The day I realized I was on the right track I had committed myself to a rehab program to seek help addressing my alcohol, crack and heroin addiction of over 30 years.
I had been in a lot of rehab programs, all for the wrong reason. My focus was always to either get out of trouble or to get back in good with my family. Full of selfish reason and self-centeredness, on 8/12/98 I was living in a cardboard box behind an abandoned warehouse in downtown Tampa. I am also a Vietnam Veteran, suffering from PTSD which was later diagnosed.
I got into the rehab program, and for the first time, it was because I wanted to change my life, not to just get out of trouble or get back in with a family I had long lost. I was tired of living the sort of dishonest life I had been living. You know how they say “when the pupil is ready the teacher will appear?” Well, I believe the pupil also has to be looking for that teacher and I was finally looking!!!
The program was going well, I was following whatever was asked of me and I had decided that in order to change, I had to let others show me the way. Was I willing and strong enough to follow? It takes courage to change, to follow direction, deny years of bad habits and rules of survival, that until now I had always lived by. All my life I was a survivor, but I no longer wanted to just survive, I wanted to live. For the first time in my life, I wanted to live.
One of the first projects suggested to me, since I was removing something from my life (my daily routine, my addiction), was to find something to replace it with: a new habit to replace an old habit.
I had always wanted to be an artist but lacked the skills, so I chose to try a paint by numbers canvas. Looking over the different paint kits, I choose the “Lords Last Supper.” I figured I could help my spirituality and start a new habit that would bring me pleasure and joy, creating something of beauty; to be honest I was at this point hoping.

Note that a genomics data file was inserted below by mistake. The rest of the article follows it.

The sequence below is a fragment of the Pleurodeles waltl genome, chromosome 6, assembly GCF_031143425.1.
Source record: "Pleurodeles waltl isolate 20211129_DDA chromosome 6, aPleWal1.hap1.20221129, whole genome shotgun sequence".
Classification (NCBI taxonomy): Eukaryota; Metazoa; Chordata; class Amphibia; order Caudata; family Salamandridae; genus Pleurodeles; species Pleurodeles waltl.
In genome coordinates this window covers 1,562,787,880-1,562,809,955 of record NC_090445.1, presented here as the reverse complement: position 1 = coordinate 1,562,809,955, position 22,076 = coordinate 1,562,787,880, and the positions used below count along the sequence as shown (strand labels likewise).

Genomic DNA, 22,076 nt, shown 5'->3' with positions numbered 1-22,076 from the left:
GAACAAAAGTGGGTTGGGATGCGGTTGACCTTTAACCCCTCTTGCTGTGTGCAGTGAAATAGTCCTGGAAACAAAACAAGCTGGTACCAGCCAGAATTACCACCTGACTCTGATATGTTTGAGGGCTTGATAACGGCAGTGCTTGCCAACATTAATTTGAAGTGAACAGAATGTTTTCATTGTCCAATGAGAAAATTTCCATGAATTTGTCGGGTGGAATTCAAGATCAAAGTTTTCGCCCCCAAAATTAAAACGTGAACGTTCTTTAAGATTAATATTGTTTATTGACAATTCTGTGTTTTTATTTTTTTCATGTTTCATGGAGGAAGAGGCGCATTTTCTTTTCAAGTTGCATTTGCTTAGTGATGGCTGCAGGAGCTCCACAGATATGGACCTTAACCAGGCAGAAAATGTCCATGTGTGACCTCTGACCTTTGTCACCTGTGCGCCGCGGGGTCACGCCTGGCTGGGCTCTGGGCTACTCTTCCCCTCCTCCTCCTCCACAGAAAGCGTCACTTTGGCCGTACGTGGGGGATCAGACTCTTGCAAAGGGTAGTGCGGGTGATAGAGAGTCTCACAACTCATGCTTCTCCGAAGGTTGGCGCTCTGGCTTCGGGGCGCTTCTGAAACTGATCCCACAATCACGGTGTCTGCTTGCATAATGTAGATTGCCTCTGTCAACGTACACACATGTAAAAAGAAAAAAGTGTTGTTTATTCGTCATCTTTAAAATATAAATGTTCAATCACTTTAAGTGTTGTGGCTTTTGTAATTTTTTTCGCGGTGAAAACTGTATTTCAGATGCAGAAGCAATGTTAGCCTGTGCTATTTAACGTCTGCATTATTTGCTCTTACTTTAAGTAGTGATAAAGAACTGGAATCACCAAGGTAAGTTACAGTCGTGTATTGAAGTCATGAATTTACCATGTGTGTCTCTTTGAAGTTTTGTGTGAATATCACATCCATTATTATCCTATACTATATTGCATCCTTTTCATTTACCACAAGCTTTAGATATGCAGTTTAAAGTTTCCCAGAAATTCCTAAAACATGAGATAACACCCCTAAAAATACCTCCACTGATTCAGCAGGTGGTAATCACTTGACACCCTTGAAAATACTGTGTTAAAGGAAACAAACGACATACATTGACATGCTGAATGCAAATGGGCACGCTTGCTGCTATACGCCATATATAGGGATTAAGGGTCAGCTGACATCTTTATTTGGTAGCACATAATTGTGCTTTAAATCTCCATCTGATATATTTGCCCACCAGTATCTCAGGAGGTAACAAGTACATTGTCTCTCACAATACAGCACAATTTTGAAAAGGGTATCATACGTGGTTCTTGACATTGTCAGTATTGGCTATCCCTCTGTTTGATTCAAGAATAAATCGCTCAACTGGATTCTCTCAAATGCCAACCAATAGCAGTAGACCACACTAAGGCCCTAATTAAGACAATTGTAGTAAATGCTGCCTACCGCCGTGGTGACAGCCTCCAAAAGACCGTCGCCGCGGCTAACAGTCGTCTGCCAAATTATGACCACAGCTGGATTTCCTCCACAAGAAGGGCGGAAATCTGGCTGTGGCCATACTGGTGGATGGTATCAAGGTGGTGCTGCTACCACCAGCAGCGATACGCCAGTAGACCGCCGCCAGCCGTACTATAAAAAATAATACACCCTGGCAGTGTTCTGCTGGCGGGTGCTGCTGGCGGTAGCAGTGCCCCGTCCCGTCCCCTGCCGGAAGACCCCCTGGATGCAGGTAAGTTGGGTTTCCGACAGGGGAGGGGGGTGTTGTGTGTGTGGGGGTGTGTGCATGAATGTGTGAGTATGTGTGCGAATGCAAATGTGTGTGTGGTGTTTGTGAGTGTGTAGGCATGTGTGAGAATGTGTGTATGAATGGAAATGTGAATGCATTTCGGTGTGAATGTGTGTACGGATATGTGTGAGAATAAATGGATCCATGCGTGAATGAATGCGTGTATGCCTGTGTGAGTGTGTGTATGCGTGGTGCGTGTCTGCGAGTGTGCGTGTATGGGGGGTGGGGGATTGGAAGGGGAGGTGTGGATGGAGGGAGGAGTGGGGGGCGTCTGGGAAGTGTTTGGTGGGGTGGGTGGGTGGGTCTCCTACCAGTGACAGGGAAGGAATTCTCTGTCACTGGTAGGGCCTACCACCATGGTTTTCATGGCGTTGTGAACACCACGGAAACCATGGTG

When I opened the kit, I saw so many different colors and spaces. I thought maybe this would not work and fear of another failure set in. I had learned that creating plans was a way of living life and making the right choices, so I came up with a plan to start painting all the number 1’s, and once I had done a section, I would paint all of the number 2’s.
I started off great, a little nervous and a little shaky, but after painting a section of 1’s I started painting the 2’s in that section. To my dismay, while painting the 2’s I began smudging the 1’s. “My plan sucked,” as usual, but I realized this time that I needed a new plan, I needed to not give up and develop a new plan. This time I sought help.
I contacted the recreation department, I checked out a book of painting from the library, I learned to buy additional brushes, to cut the tips to fit inside the different small spaces and I obtained a balancing stick to steady my hand.
In my new plan, I would start a section and try to finish a section of the painting with all the colors. At first, I planned to spend a small amount of time each day, but as I began to paint and see the quality of my work, my interest peeked, and I started to spend more time on the painting. I even got into character, wore a beret, and as I painted, I would listen to classical music.
The more I painted, the better I got. The more time I put into the painting I even started adding colors of my own choice and was enjoying my work. My mind became less confusing and I was involved in something I was creating. This brought me pleasure, joy and a sense of accomplishment; something I had lacked for a long time.
When the painting was finished, I looked back on my work, and as I appraised the painting I realized that what I saw was my life and the beginning of my recovery; a new life. At first, you could see the unsureness, the shakiness and the lack of commitment. As I continued to examine the picture, I could see the missing of lines and going outside of the lines. However, then I saw a commitment to the painting, more definition in my approach, I was staying inside the lines and the color was clearer and brighter. By the end, I saw a life of recovery, a life worth saving, and what it took to start anew. At first, I was not sure of what I was doing, but after seeking help and following direction, the changes began to develop and my life took on a new zest for living, just like the painting.
Today, I still have that picture that I painted 22 years ago. It reminds me of the start and the commitment it takes to live a life worth living and the commitment it takes to enjoy life. One space at a time, one color at a time, one day at a time.